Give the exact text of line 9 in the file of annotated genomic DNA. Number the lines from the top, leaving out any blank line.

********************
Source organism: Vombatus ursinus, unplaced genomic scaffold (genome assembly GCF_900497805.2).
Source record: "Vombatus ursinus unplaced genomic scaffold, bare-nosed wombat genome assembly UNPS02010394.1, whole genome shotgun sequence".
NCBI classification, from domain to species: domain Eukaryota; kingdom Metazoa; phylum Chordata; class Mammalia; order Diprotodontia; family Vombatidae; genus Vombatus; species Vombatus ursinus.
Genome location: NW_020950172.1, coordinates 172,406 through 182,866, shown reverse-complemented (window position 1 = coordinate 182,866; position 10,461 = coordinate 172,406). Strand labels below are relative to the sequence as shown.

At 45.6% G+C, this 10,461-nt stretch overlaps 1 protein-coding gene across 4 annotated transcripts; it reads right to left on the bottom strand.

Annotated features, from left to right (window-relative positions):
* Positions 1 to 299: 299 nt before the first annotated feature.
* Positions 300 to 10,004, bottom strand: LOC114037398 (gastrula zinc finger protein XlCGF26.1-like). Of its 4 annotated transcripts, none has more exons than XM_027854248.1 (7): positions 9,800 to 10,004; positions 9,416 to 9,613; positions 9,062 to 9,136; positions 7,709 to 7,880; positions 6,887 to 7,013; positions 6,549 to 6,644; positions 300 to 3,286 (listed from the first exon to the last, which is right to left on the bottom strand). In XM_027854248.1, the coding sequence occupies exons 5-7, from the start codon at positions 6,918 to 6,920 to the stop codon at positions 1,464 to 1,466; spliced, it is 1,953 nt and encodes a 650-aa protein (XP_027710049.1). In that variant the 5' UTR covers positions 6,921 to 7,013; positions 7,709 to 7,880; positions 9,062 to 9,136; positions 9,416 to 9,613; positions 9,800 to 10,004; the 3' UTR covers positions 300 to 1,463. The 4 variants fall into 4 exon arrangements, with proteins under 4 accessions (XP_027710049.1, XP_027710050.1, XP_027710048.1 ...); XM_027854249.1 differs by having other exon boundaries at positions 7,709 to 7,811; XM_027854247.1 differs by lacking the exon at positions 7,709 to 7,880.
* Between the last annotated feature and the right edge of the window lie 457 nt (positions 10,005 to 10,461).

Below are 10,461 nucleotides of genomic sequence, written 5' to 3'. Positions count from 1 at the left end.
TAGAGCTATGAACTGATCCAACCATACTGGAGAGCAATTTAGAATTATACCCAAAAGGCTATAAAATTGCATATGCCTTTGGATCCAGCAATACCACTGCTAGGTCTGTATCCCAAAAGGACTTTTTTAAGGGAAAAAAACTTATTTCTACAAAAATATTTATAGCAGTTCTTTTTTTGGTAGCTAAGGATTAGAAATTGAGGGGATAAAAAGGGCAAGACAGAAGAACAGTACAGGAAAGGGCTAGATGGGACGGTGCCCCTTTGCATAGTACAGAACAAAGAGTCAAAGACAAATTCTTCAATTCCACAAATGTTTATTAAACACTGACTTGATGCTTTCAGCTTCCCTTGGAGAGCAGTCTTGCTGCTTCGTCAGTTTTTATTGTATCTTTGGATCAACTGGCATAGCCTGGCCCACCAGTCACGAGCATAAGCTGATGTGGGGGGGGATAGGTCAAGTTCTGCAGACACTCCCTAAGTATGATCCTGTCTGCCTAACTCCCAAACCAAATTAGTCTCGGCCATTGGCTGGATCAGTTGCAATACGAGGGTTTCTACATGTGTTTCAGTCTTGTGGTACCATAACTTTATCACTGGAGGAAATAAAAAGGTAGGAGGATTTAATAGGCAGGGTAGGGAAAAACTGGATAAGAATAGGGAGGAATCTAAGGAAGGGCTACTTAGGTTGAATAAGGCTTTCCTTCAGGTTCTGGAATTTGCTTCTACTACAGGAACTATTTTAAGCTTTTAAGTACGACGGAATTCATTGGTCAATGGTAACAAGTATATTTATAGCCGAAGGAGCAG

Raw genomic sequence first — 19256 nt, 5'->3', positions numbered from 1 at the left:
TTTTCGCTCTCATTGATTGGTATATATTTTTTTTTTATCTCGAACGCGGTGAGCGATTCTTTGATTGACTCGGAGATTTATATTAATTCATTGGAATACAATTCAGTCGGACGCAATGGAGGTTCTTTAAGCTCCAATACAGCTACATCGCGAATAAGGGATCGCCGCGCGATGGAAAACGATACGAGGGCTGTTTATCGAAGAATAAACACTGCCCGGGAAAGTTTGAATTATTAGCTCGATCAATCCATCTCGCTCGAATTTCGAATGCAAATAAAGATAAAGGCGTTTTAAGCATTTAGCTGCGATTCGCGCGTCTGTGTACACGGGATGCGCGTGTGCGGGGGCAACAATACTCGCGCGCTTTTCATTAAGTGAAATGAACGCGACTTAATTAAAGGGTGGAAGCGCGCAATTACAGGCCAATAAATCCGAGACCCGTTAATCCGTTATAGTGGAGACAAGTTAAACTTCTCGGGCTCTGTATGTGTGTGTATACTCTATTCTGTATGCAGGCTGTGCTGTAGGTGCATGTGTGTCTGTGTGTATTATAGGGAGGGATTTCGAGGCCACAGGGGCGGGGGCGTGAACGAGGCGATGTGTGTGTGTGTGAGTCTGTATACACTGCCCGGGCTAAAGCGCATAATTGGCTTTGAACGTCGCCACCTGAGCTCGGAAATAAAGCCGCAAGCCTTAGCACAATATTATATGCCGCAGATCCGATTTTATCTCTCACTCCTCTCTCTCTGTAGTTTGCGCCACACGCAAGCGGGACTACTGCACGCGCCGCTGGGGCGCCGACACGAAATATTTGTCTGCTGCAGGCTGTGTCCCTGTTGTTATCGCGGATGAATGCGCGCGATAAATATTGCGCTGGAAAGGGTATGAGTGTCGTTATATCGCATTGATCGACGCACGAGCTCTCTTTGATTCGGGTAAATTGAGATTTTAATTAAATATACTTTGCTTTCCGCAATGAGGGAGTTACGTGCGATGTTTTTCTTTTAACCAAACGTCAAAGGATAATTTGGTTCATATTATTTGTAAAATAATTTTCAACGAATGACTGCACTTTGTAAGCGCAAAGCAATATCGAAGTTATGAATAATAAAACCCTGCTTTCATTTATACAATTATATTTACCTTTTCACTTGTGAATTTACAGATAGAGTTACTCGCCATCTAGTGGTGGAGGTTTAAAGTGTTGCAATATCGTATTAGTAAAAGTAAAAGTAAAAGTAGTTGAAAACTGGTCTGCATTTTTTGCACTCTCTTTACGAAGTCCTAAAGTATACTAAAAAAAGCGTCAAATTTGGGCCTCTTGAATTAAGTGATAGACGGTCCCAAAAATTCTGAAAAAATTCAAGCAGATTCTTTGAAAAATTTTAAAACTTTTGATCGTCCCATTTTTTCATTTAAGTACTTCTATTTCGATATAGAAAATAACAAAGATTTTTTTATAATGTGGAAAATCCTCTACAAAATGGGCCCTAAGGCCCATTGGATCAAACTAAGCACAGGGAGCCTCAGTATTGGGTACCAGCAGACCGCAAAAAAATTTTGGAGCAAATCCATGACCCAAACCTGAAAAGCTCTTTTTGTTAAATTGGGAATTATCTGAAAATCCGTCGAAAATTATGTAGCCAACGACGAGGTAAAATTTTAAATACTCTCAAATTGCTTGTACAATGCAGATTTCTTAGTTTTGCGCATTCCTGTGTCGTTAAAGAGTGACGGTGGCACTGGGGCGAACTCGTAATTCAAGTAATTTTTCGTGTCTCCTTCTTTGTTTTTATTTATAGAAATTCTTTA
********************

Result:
* Between the last annotated feature and the right edge of the window lie 457 nt (positions 10,005 to 10,461).